Proceedings in the Court of Impeachment in the Matter of the Impeachment of George G. Barnard, a Justice of the Supreme Court of the State of New York Volume 3

Proceedings in the Court of Impeachment in the Matter of the Impeachment of George G. Barnard, a Justice of the Supreme Court of the State of New York Volume 3

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This historic book may have numerous typos and missing text. Purchasers can download a free scanned copy of the original book (without typos) from the publisher. Not indexed. Not illustrated. 1874 edition. Excerpt: ... will be your duty, cheerfully performed, to look with care--nay, Mr. President, with indulgence--toward their allegations. I am not inclined to be boastful; I may be pardoned the egotism of saying that I have but very little selfassertion, and am quite willing to defer to the better judgment and skill of my learned friends. But in regard to the ordinary matters contained in this volume, gentlemen who have practiced as long as I, have fixed and settled notions. I believe, from a careful scrutiny of these papers, that there has not been an order granted--there has not been an act committed--by this respondent, not justified by the strictest law and the purest precedent. You may difier with me, but I ask your candid attention and careful scrutiny before you adjudge error under the impulse of the sentiments which govern our learned adversaries. It may be well, Mr. President, before proceeding to the examination of these articles, to say a word or two in regard to the general principles discussed by my learned friend, Judge Pratt, which he assumes are to guide the jurisdiction of this court. We have been told that an injunction is an extraordinary process of the court, and can only be granted when it is clear that irreparable injury is threatened to the interest it seeks to protect. We have been referred to ancient law and ancient precedents. Well, we all know under what circumstances this writ originated, and how bitter was the conflict over it, between the English equity and common-law courts. For a long period of time it was considered as a high prerogative writ, to be issued only in the most extreme exigency, where it was clear and palpable that irreparable injury would result, if it was refused. But I speak to the common knowledge of every...show more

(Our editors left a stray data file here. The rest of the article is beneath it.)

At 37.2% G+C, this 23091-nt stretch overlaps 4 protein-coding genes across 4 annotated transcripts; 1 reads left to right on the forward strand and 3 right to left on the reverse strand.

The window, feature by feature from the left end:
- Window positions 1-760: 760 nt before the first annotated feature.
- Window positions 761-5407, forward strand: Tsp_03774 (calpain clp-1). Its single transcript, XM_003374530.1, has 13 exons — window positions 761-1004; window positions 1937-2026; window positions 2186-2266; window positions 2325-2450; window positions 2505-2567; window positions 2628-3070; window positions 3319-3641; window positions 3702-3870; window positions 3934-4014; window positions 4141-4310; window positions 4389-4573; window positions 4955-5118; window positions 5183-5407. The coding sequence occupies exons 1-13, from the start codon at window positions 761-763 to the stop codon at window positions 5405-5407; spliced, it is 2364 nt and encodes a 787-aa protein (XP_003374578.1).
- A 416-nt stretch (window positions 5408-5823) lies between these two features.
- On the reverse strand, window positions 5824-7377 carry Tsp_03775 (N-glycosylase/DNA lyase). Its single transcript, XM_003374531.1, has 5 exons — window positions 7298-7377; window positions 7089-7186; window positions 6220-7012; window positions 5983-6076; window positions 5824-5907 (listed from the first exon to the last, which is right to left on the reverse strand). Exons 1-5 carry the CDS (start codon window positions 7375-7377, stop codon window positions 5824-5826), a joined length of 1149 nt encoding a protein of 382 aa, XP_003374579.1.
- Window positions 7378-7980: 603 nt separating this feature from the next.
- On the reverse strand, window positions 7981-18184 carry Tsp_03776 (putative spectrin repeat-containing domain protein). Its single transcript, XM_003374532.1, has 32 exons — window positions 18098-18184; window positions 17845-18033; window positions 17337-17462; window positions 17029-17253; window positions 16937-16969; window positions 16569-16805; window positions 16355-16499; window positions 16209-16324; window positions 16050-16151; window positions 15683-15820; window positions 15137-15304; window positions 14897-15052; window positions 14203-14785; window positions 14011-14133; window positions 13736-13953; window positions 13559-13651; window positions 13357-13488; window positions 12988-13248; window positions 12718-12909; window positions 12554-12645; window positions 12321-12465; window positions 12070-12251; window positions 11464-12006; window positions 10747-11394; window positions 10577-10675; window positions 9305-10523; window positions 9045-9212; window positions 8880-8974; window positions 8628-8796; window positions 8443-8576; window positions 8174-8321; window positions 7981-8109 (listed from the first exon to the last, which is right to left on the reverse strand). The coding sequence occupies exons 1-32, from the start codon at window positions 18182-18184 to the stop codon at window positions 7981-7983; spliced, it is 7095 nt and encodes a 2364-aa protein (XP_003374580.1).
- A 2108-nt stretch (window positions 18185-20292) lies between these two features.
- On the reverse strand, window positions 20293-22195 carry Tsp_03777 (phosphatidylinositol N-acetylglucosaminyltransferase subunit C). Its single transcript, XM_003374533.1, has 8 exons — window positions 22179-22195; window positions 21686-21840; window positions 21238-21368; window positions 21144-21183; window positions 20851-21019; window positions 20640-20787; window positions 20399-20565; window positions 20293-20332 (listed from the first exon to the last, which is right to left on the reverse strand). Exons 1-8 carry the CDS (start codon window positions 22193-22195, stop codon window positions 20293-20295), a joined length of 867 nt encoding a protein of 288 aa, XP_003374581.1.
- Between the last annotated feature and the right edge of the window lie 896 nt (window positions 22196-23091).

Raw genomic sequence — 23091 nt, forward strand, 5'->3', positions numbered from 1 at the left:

Product details

  • Paperback | 342 pages
  • 189 x 246 x 18mm | 612g
  • Rarebooksclub.com
  • Miami Fl, United States
  • English
  • black & white illustrations
  • 1236640020
  • 9781236640024